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The 2 Best Stocks to Invest in Baby Products

By Bob Ciura – Jun 25, 2015 at 11:53AM

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Procter & Gamble and Kimberly-Clark do well with diaper sales.

The baby-products industry is a huge business. According to retail industry research firm IBISWorld, spending on baby products in the U.S. alone was a $23 billion business in 2013. With approximately 4 million babies born in the U.S. each year, plus the prospect of international growth opportunities, it's likely that baby products spending is only poised to grow going forward.

Most parents will do (and spend) whatever is necessary to keep their bundles of joy happy and healthy. This results in a remarkably steady level of spending. Even in a recession, new parents are reluctant to sacrifice the well-being of their babies. You can be sure there are companies lined up to profit from this.

For those investors interested in the baby-products industry, two companies reign supreme: Procter & Gamble (PG 0.21%) and Kimberly-Clark Corporation (KMB 0.40%).

Industry leaders
P&G and Kimberly-Clark dominate the baby-products industry, first and foremost through their diaper products. P&G sells the Pampers and Luvs diaper brands, while Kimberly-Clark offers Huggies and Pull-Ups diapers. These brands have given the two companies an ironclad grip on the baby-products industry.

P&G has a large baby-care business, which contributed to its earnings performance last quarter. Organic sales rose 2% in P&G's combined baby, feminine and family care segment, which stuck out because it outperformed several other business lines. For example, organic sales declined 3% in P&G's core beauty, hair, and personal care segment. Organic sales were flat in fabric and home care.

Within the baby-care division, P&G noted both strong pricing, as well as positive product mix. Specifically, management noted strong growth of Pampers Swaddlers in North America. This is significant because diapers are a major part of P&G's total results.

Pampers is P&G's single-largest brand with $10 billion in annual sales. And Pampers is a growth driver. Sales of Pampers rose at a 5% annual clip during the past three years.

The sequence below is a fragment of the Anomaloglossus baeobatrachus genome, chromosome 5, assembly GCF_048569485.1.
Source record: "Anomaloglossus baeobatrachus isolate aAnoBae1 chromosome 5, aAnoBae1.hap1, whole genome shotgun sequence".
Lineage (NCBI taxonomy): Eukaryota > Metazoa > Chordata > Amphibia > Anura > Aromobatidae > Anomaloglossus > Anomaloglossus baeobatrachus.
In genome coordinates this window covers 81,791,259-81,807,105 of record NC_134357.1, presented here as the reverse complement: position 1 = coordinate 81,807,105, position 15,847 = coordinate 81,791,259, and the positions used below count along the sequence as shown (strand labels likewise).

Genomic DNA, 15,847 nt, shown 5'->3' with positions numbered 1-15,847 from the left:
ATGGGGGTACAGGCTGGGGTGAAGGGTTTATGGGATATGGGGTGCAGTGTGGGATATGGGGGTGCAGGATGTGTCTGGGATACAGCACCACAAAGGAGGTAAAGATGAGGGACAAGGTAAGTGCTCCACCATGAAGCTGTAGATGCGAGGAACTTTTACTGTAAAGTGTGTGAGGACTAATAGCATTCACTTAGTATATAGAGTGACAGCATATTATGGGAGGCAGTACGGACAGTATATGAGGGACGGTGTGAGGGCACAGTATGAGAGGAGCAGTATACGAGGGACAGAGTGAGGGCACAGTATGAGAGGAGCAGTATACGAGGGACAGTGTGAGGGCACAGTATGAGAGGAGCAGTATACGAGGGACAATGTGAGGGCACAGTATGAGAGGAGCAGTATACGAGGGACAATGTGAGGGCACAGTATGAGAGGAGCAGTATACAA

Going forward, P&G is counting on its premium-diapers line to drive growth into the future. For example, its premium-priced line is on track to reach more than $750 million in sales this fiscal year, which would represent more than 30% growth year over year.

Likewise, diapers were a big reason Kimberly-Clark beat earnings expectations last quarter. The company reported quarterly results on April 21, and the stock popped 5% thanks to better-than-expected performance. The biggest growth driver was in Kimberly-Clark's Personal Care segment, specifically diapers, which management singled out on the conference call with analysts.

Overall, organic sales of diapers, which excludes the effects of currency fluctuations, rose in the high teens on a percentage basis. This was due largely to huge growth overseas. Organic sales of diapers soared 55% in Eastern Europe, 35% in China, and 15% in Brazil last quarter.

Shareholder rewards aplenty
Both P&G and Kimberly-Clark are highly profitable, thanks largely to their baby-product offerings, and as a result, can afford to generously reward their shareholders. Each company is a blue-chip dividend stock, with long track records of paying dividends.

For example, P&G has been paying a dividend for 125 consecutive years since its incorporation in 1890. And it's raised its dividend for an impressive 59 years in a row. Meanwhile, Kimberly-Clark has 81 straight years of payouts under its belt. It has increased its dividend for 43 consecutive years.

P&G and Kimberly-Clark are the two companies sitting firmly atop the baby-products industry. They reap billions in sales of diapers and other baby products each year. These are the two best stocks in which to invest in baby products.

Bob Ciura owns shares of Apple. The Motley Fool recommends Apple, Kimberly-Clark, and Procter & Gamble. The Motley Fool owns shares of Apple. We Fools may not all hold the same opinions, but we all believe that considering a diverse range of insights makes us better investors. The Motley Fool has a disclosure policy.

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